Sassoon makes a trip to Rivers's Conservative Club. As he waits for Rivers, he overhears two older men discuss their sons at the front and he builds up a hatred for them, for the men who only sit and talk while others fight. But Sassoon soon feels sickened by himself. He realizes that, by agreeing to go to Craiglockhart, he is no longer protesting or doing anything to help his fellow soldiers: he has been pacified. When Rivers arrives, they sit down to a meal.
Rivers reflects how much easier it would have been if Sassoon were not his patient. Sassoon forces him to make justifications for the war every day. Rivers truly believes that it is the war, and not man's innate weakness, that has caused all the mental problems he treated. This viewpoint means that Rivers has had to convince himself that the war justifies such destruction of men's minds.
Rivers notices that Sassoon is in a very depressed state; he has just received word that two of his close friends have died. Rivers reflects that the experience of these young men in some ways "parallels the experience of the very old. They look back on intense memories and feel lonely because there is no one alive who has been there." Rivers thinks it will be quite a hard job to get Sassoon back to the front; he admits that he must convince him because he respects him too much to manipulate him.
Rivers returns to the hospital to find Willard in a wheelchair stranded at the bottom of a hill, with Mrs. Willard by his side. She is not strong enough to push him back up the hill. Rivers notes Willard's look of powerlessness and frustration. Rivers then helps Mrs. Willard push the chair back up to the top of the hill.
In these chapters, Barker touches upon issues of class and gender that arose during the First World War. During these years, newspapers wrote about and people discussed the supposed "class harmony" at the front. People were told that the mission to defeat the Germans and the communal living conditions in the trenches worked to solidify all classes of men under one common goal. Unlike at home, where there were significant barriers to the interactions between the upper and lower classes, at the front, people believed these barriers were broken down in a way that was healthy for the nation. Prior dismisses such tales of "class harmony." In his experience, class continues to determine one's place in war, just as it does in peace. Prior is extremely aware of such class distinctions. As a man of the lower-middle class who has been "made ambitious" by his mother and has risen to the rank of officer, he notes carefully the differences in upbringing and education that separate him from the real upper class.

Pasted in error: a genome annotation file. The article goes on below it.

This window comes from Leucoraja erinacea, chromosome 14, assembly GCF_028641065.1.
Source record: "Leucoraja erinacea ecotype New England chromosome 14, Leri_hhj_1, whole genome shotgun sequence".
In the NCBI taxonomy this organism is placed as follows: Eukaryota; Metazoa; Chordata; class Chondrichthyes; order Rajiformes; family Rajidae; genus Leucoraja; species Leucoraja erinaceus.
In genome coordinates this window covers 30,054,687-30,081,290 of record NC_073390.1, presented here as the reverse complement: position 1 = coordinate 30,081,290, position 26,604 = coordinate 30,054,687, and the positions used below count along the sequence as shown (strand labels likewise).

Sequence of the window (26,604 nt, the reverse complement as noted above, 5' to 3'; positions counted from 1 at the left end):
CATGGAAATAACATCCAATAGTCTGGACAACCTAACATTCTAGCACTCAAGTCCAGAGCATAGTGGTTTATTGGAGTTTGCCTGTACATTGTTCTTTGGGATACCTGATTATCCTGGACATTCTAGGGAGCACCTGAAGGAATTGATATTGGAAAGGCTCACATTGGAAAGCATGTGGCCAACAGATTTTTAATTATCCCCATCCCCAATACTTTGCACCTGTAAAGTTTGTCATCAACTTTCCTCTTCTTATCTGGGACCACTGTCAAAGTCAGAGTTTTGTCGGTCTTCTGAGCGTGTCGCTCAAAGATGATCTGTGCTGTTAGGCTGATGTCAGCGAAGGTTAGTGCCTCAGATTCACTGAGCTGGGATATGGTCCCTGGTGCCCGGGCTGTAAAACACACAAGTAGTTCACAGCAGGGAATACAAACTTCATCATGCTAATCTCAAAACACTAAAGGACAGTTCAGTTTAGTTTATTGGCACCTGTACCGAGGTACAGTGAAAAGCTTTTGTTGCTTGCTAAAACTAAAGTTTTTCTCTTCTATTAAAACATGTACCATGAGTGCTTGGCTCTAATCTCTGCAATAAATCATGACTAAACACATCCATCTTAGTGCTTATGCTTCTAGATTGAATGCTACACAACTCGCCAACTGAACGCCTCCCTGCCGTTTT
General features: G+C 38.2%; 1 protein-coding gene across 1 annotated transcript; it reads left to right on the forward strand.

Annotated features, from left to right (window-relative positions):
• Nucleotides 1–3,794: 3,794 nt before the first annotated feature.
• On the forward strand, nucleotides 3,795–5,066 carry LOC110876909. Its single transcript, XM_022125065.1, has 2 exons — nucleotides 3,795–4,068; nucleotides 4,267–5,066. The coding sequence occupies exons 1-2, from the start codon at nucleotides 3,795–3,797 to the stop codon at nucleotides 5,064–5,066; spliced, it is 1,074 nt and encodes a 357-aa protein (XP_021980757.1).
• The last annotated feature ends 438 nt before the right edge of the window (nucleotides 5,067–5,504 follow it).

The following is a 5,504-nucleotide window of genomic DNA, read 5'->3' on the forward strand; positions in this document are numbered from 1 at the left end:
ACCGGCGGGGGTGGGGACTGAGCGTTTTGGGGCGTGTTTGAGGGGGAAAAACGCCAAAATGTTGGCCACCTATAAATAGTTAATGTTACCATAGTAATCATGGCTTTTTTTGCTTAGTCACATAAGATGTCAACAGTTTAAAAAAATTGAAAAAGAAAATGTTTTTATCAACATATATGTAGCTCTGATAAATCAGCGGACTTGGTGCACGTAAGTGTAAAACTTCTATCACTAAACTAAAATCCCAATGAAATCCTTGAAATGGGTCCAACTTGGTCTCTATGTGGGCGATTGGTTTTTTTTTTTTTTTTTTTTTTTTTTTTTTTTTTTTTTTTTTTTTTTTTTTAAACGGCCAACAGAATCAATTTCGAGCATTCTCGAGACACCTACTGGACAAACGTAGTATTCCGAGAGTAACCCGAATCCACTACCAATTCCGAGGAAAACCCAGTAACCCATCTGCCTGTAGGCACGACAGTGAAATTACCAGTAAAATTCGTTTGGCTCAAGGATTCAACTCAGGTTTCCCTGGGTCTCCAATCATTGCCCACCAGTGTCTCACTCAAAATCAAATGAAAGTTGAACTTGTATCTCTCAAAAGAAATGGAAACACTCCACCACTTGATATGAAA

The characters of Lizzie, Sarah, and the munitions girls are used to explore issues of gender. The war has not only changed the men who served in the army; it has also intensely changed the women who have been left at home. It is not at all uncommon for young women to take jobs in factories far from home. They stay in boarding houses with the other workers, supervised by a matron. Still, their jobs allow them freedoms never before imagined. Armed with spending money and free of parental supervision, these women feel the liberty to enjoy themselves as they choose. As Lizzie remarks, "on August 4, 1914 peace broke out." For many women at home, war meant freedom and happiness; not all were so happy it would end.